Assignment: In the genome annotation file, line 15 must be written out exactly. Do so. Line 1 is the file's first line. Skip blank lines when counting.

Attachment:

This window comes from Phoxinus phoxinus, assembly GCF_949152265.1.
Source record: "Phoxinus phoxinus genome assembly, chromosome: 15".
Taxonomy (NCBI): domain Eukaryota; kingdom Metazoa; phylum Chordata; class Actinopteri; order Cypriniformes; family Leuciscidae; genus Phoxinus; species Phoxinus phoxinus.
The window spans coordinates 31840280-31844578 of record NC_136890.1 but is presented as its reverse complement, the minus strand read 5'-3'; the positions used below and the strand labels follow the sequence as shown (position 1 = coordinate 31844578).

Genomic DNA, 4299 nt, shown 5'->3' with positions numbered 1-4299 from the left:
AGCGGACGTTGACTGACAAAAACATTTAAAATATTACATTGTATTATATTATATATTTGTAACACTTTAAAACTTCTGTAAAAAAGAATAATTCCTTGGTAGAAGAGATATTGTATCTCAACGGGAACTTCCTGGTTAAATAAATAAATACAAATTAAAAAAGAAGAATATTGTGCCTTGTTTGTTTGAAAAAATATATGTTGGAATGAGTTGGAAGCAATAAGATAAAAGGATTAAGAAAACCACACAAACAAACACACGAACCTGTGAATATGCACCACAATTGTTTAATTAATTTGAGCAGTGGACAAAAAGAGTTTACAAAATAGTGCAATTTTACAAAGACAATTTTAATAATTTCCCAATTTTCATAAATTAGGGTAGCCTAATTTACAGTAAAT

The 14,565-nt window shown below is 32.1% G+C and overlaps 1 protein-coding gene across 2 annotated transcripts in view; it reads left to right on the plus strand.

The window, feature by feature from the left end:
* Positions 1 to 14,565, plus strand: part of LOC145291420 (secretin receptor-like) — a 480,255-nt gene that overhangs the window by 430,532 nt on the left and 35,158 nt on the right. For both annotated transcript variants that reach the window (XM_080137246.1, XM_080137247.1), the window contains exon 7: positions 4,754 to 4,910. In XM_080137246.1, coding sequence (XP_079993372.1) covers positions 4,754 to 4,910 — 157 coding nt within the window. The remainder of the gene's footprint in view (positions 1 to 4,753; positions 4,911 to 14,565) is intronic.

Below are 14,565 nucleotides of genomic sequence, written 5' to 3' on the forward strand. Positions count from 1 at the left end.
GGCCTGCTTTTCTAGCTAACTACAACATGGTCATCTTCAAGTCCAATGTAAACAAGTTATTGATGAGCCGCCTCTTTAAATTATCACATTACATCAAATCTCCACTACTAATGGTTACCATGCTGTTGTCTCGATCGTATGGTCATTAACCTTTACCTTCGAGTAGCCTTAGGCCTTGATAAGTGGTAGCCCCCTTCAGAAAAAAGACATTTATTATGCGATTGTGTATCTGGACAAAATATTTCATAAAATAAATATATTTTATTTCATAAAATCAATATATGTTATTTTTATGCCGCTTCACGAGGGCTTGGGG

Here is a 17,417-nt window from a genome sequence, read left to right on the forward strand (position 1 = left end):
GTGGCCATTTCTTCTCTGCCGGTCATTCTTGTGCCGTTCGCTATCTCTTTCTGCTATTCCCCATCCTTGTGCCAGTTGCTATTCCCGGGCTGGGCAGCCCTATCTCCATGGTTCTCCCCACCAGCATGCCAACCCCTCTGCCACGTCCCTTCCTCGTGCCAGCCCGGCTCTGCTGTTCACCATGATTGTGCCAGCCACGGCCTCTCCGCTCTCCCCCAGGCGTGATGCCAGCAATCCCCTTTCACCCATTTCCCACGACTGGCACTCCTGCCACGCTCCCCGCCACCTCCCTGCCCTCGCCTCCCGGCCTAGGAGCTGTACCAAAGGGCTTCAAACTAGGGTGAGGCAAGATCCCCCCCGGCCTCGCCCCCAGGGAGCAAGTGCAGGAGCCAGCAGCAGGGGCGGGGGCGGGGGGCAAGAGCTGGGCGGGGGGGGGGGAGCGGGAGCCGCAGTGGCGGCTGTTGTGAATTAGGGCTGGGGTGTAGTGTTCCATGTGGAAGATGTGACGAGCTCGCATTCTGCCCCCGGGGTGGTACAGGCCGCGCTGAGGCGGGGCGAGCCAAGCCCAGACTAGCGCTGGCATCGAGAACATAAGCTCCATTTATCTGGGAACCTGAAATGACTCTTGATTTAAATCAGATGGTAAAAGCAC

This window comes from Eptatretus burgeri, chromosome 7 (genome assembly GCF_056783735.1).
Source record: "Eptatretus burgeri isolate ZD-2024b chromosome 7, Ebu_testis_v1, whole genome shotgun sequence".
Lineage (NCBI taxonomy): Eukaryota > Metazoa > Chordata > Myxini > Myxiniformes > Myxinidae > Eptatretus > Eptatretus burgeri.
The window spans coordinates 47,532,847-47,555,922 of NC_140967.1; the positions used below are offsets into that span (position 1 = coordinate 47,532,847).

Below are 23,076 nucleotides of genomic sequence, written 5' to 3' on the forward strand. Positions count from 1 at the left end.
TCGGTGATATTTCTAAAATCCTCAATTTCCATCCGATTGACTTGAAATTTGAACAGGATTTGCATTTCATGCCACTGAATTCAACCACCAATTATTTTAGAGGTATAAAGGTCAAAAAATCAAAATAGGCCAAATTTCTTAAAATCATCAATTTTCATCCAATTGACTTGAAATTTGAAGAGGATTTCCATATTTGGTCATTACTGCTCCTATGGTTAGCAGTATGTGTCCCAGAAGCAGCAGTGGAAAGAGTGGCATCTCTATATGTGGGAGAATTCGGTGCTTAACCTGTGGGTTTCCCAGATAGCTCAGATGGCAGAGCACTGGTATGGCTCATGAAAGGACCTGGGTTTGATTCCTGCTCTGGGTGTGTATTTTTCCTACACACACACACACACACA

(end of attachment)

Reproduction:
Source record: "Eptatretus burgeri isolate ZD-2024b chromosome 7, Ebu_testis_v1, whole genome shotgun sequence".